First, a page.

The man was identified as Jon Santarelli, 53, from Chicago's Lincoln Park.
He was a crew member about the Imedi, a Transpac 52 boat that was racing as part of the Turbo group.
It's unclear if and when the search for Santarelli will resume.
Race officials said they were notified of a man overboard situation around 3 p.m. Saturday.
About 300 boats are sailing the 333-mile route between Chicago's Navy Pier area and Mackinac Island.
The groups had staggered starts, with the cruising class leaving Chicago on Friday and the racing class leaving on Saturday.
Several boats in the Turbo class joined in a grid-pattern search after the man-overboard call was made.
"The search efforts included approximately 20 boats and three helicopters from U.S. Coast Guard, Chicago Fire, Chicago Police and Chicago Yacht Club covering nearly 47 square miles," race officials said. "All competitors in the vicinity immediately suspended their own racing efforts to assist in the search. The man overboard occurred approximately five miles east of Navy Pier, 40 minutes after Imedi began the Race to Mackinac."
Race officials said Santorelli has more than a decade of offshore racing experience. He is well-known in the Chicago sailing community, and is a key member of the Imedi Racing team.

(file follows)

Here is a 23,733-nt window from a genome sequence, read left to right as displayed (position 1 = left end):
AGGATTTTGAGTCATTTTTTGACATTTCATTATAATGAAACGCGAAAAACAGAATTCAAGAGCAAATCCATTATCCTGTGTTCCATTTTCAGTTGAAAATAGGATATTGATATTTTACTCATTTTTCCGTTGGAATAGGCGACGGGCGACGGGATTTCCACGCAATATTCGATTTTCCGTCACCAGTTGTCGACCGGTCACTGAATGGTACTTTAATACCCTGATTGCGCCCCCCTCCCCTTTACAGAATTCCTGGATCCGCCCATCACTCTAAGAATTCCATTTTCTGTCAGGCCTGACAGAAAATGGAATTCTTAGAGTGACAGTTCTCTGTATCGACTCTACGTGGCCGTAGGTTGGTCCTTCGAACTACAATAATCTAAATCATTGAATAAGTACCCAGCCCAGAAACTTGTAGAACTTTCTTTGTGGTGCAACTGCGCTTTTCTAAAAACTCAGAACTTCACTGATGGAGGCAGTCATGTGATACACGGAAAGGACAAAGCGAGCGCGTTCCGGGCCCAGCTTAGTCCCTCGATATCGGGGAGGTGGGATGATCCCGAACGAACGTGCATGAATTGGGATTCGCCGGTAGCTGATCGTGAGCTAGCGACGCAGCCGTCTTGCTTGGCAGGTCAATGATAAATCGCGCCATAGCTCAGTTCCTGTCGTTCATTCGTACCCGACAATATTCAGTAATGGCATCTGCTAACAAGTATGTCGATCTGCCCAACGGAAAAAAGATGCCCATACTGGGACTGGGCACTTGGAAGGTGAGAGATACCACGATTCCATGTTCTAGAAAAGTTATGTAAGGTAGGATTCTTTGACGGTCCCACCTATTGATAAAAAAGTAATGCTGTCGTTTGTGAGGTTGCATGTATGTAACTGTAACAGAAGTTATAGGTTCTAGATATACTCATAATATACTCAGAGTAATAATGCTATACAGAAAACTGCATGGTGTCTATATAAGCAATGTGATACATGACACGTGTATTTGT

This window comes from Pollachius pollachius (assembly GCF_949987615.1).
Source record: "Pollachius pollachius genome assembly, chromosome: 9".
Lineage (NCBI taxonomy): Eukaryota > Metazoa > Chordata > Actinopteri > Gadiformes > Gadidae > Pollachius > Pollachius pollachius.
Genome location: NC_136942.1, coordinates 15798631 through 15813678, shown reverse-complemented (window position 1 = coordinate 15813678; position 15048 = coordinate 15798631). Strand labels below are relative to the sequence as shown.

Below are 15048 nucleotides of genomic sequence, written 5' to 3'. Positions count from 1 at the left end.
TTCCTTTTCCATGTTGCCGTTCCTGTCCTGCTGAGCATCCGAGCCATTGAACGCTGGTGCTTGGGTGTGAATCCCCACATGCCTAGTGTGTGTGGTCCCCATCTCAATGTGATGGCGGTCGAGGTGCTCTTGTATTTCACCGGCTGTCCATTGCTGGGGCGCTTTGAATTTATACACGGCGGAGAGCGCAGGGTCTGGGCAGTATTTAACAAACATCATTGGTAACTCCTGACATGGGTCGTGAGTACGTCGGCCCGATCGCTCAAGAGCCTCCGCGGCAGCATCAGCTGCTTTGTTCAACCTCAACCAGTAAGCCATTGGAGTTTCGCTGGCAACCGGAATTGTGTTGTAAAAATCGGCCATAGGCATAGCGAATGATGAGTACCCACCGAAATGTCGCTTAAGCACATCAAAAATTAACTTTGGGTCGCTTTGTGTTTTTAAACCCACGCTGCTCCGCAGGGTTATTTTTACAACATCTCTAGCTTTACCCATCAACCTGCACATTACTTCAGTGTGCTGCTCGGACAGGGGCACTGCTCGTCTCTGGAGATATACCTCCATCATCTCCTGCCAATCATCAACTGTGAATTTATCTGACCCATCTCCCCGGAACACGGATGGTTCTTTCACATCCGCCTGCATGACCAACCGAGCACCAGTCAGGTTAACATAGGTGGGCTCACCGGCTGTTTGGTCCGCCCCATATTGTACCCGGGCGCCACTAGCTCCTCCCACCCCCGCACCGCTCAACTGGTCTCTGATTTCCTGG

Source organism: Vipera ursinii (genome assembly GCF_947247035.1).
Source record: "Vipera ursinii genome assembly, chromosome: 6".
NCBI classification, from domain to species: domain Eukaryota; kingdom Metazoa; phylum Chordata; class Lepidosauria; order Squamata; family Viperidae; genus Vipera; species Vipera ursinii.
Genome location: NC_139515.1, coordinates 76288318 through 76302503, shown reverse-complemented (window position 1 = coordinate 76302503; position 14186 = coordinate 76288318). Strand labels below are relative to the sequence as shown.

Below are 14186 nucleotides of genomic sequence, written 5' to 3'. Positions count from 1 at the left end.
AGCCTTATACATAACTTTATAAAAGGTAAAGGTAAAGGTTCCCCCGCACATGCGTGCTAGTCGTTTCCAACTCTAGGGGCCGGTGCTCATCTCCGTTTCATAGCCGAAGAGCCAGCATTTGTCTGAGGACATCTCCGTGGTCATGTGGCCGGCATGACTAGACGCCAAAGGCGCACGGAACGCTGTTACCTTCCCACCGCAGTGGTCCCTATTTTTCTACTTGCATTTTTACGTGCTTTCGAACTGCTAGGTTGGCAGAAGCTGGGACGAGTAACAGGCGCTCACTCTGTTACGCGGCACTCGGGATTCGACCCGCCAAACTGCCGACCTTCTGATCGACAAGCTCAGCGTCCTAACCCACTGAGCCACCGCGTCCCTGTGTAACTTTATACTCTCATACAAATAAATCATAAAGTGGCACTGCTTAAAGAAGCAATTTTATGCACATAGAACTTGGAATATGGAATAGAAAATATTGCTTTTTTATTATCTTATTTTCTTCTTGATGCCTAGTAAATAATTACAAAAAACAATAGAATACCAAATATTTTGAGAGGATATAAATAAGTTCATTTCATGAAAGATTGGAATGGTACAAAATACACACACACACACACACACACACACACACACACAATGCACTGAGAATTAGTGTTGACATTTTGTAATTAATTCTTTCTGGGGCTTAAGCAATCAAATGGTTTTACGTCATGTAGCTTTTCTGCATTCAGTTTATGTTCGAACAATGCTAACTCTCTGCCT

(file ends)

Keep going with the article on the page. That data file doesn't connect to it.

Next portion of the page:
"Our thoughts and prayers are with his family and teammates."
The Chicago to Mackinac is the world's longest annual freshwater sailing race.
Tragedy also struck the race in 2011, when two sailors died.
Mark Morley, 51, and Suzanne Bickel, 41, both from Saginaw, were killed when the boat WingNuts capsized in 4 to 6-foot waves between Charlevoix and South Fox Island. Their deaths were the first caused by the weather or an accident in the race's history.
Conditions were rough on Saturday in southern Lake Michigan. One boat crew reported 20 mph winds and "spitting rain."
The race is known as America's Offshore Challenge. To track the boats, check here.
Last year's race was also tough. It included an incident in which a sailor went overboard and spent an hour in Lake Michigan before he was rescued by another boat's crew.
The 2017 competition started with heavy winds and stormy weather, then the wind switched off and stalled many boats along the last half of the course. Last year saw a record 97 boats "retire," or drop out before reaching Mackinac Island. Some boats were damaged by the wind gusts. One capsized and needed a U.S. Coast Guard rescue.
At 3:00pm today, #CYCRTM Race Committee was made aware of a man overboard alert onboard TP52 "Imedi" in the Turbo Section. USCG, CPD, and CFD have deployed assets to assist in ongoing search. More updates to come.MORE https://t.co/tE1I29Rbb9 pic.twitter.com/x8mqoOU7sS— Race To Mackinac (@RacetoMackinac) July 21, 2018